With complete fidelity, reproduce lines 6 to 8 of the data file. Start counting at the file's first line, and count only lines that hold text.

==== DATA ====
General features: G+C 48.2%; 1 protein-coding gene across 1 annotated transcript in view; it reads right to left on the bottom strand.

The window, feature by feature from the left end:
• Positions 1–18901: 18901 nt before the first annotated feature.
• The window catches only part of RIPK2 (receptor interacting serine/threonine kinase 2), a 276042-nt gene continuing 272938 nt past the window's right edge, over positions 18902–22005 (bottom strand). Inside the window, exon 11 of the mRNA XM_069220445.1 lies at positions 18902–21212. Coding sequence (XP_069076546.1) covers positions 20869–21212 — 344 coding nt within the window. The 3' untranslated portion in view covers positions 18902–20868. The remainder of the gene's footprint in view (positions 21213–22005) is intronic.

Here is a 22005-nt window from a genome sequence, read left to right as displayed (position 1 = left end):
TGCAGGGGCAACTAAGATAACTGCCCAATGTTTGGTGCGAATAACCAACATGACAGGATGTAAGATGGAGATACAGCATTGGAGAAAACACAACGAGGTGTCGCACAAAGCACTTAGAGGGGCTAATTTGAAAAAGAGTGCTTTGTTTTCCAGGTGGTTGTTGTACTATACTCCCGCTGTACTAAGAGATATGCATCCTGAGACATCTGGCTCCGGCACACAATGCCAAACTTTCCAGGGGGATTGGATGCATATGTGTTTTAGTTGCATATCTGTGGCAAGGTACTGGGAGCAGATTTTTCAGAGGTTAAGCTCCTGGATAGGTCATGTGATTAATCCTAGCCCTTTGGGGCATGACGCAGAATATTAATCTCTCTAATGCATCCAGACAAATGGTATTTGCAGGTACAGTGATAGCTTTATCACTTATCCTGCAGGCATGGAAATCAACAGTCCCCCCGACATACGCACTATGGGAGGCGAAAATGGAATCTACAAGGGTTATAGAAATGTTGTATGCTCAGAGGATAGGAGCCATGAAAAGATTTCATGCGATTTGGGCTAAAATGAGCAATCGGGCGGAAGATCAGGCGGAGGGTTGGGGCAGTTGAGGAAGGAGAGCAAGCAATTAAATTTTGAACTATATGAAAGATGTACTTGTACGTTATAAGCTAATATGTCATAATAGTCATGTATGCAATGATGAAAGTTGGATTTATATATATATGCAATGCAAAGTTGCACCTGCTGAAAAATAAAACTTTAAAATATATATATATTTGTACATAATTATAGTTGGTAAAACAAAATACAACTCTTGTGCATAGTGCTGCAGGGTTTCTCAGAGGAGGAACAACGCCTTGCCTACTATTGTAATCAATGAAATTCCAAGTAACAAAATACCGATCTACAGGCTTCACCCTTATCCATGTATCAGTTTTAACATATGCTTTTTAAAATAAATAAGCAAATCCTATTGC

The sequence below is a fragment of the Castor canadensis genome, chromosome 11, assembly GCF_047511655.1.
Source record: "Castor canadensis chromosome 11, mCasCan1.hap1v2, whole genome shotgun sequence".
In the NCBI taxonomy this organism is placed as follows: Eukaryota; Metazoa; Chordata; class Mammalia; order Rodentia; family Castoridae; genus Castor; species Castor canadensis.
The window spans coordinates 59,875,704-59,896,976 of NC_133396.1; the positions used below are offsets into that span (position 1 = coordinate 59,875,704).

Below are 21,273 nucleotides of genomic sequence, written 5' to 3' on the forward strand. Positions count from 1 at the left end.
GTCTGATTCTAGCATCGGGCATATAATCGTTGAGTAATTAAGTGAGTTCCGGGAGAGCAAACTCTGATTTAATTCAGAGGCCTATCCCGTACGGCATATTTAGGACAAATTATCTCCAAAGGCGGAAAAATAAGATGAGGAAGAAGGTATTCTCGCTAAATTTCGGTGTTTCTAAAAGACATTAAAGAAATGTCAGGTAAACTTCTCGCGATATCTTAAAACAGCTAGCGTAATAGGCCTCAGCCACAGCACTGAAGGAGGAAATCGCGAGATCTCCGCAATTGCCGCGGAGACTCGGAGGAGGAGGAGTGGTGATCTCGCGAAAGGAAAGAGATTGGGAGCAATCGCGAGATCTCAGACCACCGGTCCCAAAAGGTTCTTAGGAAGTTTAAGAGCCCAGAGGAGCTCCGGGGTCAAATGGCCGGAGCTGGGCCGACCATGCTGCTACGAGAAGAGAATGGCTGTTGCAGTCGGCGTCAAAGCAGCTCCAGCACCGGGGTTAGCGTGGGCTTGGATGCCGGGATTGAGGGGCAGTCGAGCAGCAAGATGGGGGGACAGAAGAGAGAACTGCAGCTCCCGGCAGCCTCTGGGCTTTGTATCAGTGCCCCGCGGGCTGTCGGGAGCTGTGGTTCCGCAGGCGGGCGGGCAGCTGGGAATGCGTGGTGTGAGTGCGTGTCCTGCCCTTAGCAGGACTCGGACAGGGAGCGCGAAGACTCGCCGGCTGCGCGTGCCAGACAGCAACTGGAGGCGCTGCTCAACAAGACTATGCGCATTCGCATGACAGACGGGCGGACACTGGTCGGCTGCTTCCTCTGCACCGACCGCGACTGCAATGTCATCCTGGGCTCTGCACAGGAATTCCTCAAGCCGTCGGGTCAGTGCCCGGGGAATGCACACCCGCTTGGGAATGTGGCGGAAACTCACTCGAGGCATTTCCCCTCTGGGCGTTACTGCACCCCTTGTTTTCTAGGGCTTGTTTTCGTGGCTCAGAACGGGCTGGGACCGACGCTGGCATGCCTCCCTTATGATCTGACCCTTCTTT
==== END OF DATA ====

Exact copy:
TGCAGGGGCAACTAAGATAACTGCCCAATGTTTGGTGCGAATAACCAACATGACAGGATGTAAGATGGAGATACAGCATTGGAGAAAACACAACGAGGTGTCGCACAAAGCACTTAGAGGGGCTAATTTGAAAAAGAGTGCTTTGTTTTCCAGGTGGTTGTTGTACTATACTCCCGCTGTACTAAGAGATATGCATCCTGAGACATCTGGCTCCGGCACACAATGCCAAACTTTCCAGGGGGATTGGATGCATATGTGTTTTAGTTGCATATCTGTGGCAAGGTACTGGGAGCAGATTTTTCAGAGGTTAAGCTCCTGGATAGGTCATGTGATTAATCCTAGCCCTTTGGGGCATGACGCAGAATATTAATCTCTCTAATGCATCCAGACAAATGGTATTTGCAGGTACAGTGATAGCTTTATCACTTATCCTGCAGGCATGGAAATCAACAGTCCCCCCGACATACGCACTATGGGAGGCGAAAATGGAATCTACAAGGGTTATAGAAATGTTGTATGCTCAGAGGATAGGAGCCATGAAAAGATTTCATGCGATTTGGGCTAAAATGAGCAATCGGGCGGAAGATCAGGCGGAGGGTTGGGGCAGTTGAGGAAGGAGAGCAAGCAATTAAATTTTGAACTATATGAAAGATGTACTTGTACGTTATAAGCTAATATGTCATAATAGTCATGTATGCAATGATGAAAGTTGGATTTATATATATATGCAATGCAAAGTTGCACCTGCTGAAAAATAAAACTTTAAAATATATATATATTTGTACATAATTATAGTTGGTAAAACAAAATACAACTCTTGTGCATAGTGCTGCAGGGTTTCTCAGAGGAGGAACAACGCCTTGCCTACTATTGTAATCAATGAAATTCCAAGTAACAAAATACCGATCTACAGGCTTCACCCTTATCCATGTATCAGTTTTAACATATGCTTTTTAAAATAAATAAGCAAATCCTATTGC

The sequence below is a fragment of the Castor canadensis genome, chromosome 11, assembly GCF_047511655.1.
Source record: "Castor canadensis chromosome 11, mCasCan1.hap1v2, whole genome shotgun sequence".